Rely on the most comprehensive, up-to-date legal content designed and curated by lawyers for lawyers
Work faster and smarter to improve your drafting productivity without increasing risk
Accelerate the creation and use of high quality and trusted legal documents and forms
Streamline how you manage your legal business with proven tools and processes
Manage risk and compliance in your organisation to reduce your risk profile
Stay up to date and informed with insights from our trusted experts, news and information sources
Access the best content in the industry, effortlessly — confident that your news is trustworthy and up to date.
Find up-to-date guidance on points of law and then easily pull up sources to support your advice with Lexis PSL
With over 30 practice areas, we have all bases covered. Find out how we can help
Our trusted tax intelligence solutions, highly-regarded exam training and education materials help guide and tutor Tax professionals
Regulatory, business information and analytics solutions that help professionals make better decisions
A leading provider of software platforms for professional services firms
In-depth analysis, commentary and practical information to help you protect your business
LexisNexis Blogs shed light on topics affecting the legal profession and the issues you're facing
Legal professionals trust us to help navigate change. Find out how we help ensure they exceed expectations
Lex Chat is a LexisNexis current affairs podcast sharing insights on topics for the legal profession
Discuss the latest legal developments, ask questions, and share best practice with other LexisPSL subscribers
This week we are delighted to feature a guest post from Olivia Whitcroft.
Picture the scene: it is 1993 and the forward-thinking Telecommunications Manager at Big Industry Ltd has decided to introduce e-mail communication. A provider is selected, phone lines and modems are discussed, and fees and set-up dates are agreed. A contract is drawn up and sent (by post) to the provider for review.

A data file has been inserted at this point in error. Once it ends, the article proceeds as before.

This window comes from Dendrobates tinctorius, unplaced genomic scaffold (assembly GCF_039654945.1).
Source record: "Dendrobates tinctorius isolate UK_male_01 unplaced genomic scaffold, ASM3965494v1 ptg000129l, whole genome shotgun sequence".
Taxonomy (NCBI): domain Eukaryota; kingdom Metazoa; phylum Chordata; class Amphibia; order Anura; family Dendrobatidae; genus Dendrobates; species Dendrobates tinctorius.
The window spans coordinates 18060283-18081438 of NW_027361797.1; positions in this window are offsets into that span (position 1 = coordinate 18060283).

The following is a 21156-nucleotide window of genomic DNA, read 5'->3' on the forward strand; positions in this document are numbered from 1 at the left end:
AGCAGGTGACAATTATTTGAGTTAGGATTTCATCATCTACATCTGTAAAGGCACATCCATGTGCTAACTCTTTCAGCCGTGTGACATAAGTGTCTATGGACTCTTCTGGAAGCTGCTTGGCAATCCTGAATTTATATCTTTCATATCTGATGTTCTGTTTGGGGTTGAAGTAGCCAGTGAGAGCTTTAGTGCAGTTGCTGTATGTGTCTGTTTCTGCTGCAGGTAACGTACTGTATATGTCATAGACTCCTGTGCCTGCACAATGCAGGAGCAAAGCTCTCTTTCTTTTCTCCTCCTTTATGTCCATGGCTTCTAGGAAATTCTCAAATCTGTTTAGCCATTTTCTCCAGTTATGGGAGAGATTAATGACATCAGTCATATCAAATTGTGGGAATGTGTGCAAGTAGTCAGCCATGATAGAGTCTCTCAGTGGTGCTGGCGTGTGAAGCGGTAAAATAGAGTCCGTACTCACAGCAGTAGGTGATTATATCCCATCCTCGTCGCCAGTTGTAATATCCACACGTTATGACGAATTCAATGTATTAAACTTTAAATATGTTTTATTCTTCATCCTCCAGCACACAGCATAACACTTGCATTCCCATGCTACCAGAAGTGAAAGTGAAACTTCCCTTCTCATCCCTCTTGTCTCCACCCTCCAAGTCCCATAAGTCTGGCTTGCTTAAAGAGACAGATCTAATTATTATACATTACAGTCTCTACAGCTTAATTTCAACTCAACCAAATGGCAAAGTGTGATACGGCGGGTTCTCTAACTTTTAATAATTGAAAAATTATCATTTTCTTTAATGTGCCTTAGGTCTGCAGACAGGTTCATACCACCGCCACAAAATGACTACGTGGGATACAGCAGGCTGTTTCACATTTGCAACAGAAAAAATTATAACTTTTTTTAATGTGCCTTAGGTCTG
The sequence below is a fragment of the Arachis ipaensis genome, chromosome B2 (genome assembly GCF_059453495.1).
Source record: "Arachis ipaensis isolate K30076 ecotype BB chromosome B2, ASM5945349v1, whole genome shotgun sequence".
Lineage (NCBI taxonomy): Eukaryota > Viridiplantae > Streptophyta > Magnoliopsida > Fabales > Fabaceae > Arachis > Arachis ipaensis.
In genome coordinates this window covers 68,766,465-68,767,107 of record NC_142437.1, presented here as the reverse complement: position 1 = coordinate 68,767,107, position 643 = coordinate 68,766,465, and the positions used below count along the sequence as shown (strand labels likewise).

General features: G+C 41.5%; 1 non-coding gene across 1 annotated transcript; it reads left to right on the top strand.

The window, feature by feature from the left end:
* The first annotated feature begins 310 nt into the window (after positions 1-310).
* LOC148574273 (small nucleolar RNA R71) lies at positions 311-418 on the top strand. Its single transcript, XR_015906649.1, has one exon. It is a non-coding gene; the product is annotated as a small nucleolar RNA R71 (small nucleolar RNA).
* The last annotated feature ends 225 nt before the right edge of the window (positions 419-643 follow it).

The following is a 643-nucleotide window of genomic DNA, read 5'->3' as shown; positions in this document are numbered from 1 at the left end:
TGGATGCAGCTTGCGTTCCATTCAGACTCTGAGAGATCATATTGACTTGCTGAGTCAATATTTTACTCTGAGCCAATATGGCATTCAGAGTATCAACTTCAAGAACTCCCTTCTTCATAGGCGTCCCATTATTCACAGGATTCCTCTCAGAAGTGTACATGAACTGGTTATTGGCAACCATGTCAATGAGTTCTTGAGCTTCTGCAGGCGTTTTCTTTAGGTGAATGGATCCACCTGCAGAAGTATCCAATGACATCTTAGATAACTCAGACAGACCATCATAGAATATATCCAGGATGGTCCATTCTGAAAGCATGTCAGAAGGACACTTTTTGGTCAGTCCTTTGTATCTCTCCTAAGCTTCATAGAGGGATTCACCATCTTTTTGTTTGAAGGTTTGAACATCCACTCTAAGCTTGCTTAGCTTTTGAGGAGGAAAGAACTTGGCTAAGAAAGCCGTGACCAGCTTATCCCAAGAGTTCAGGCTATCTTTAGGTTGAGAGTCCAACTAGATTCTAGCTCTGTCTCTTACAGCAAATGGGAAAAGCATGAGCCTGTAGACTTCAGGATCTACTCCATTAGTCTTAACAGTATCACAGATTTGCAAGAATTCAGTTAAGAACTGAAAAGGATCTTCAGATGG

It soon becomes clear to the provider that he has been sent an agreement for fax machine maintenance. It details response times for fixing hardware faults, and addresses paper and ink cartridge replacement. He raises these concerns and is told that Big Industry will accept a few tweaks, but there is no time for lengthy negotiations. The provider therefore signs the contract and the parties move forth into the unknown territory of providing e-mail within a framework of fixing fax machines.
This story represents the frequent disconnect between the terms of technology contracts and the services which are actually being provided. With the rapid development of technology, small providers are often first on the scene with innovative opportunities, but insufficient time and resources are given by their (often larger) customers and partners to consider a bespoke contract. The provider is presented with "standard" terms which range from something slightly inappropriate to complete nonsense!
More up-to-date examples include mobile app services under contracts for face-to-face or web delivery; or resellers of technology services appointed using end user agreements. Software development agreements often do not reflect intended use of source code or copyright. Provisions on use of data are frequently unsuitable: identifying one party as a data processor, when it clearly behaves as a controller; promises to keep data in the UK, when it is entrusted to a US cloud pro
Access this article and thousands of others like it free by subscribing to our blog.
Read full article
Already a subscriber? Login
0330 161 1234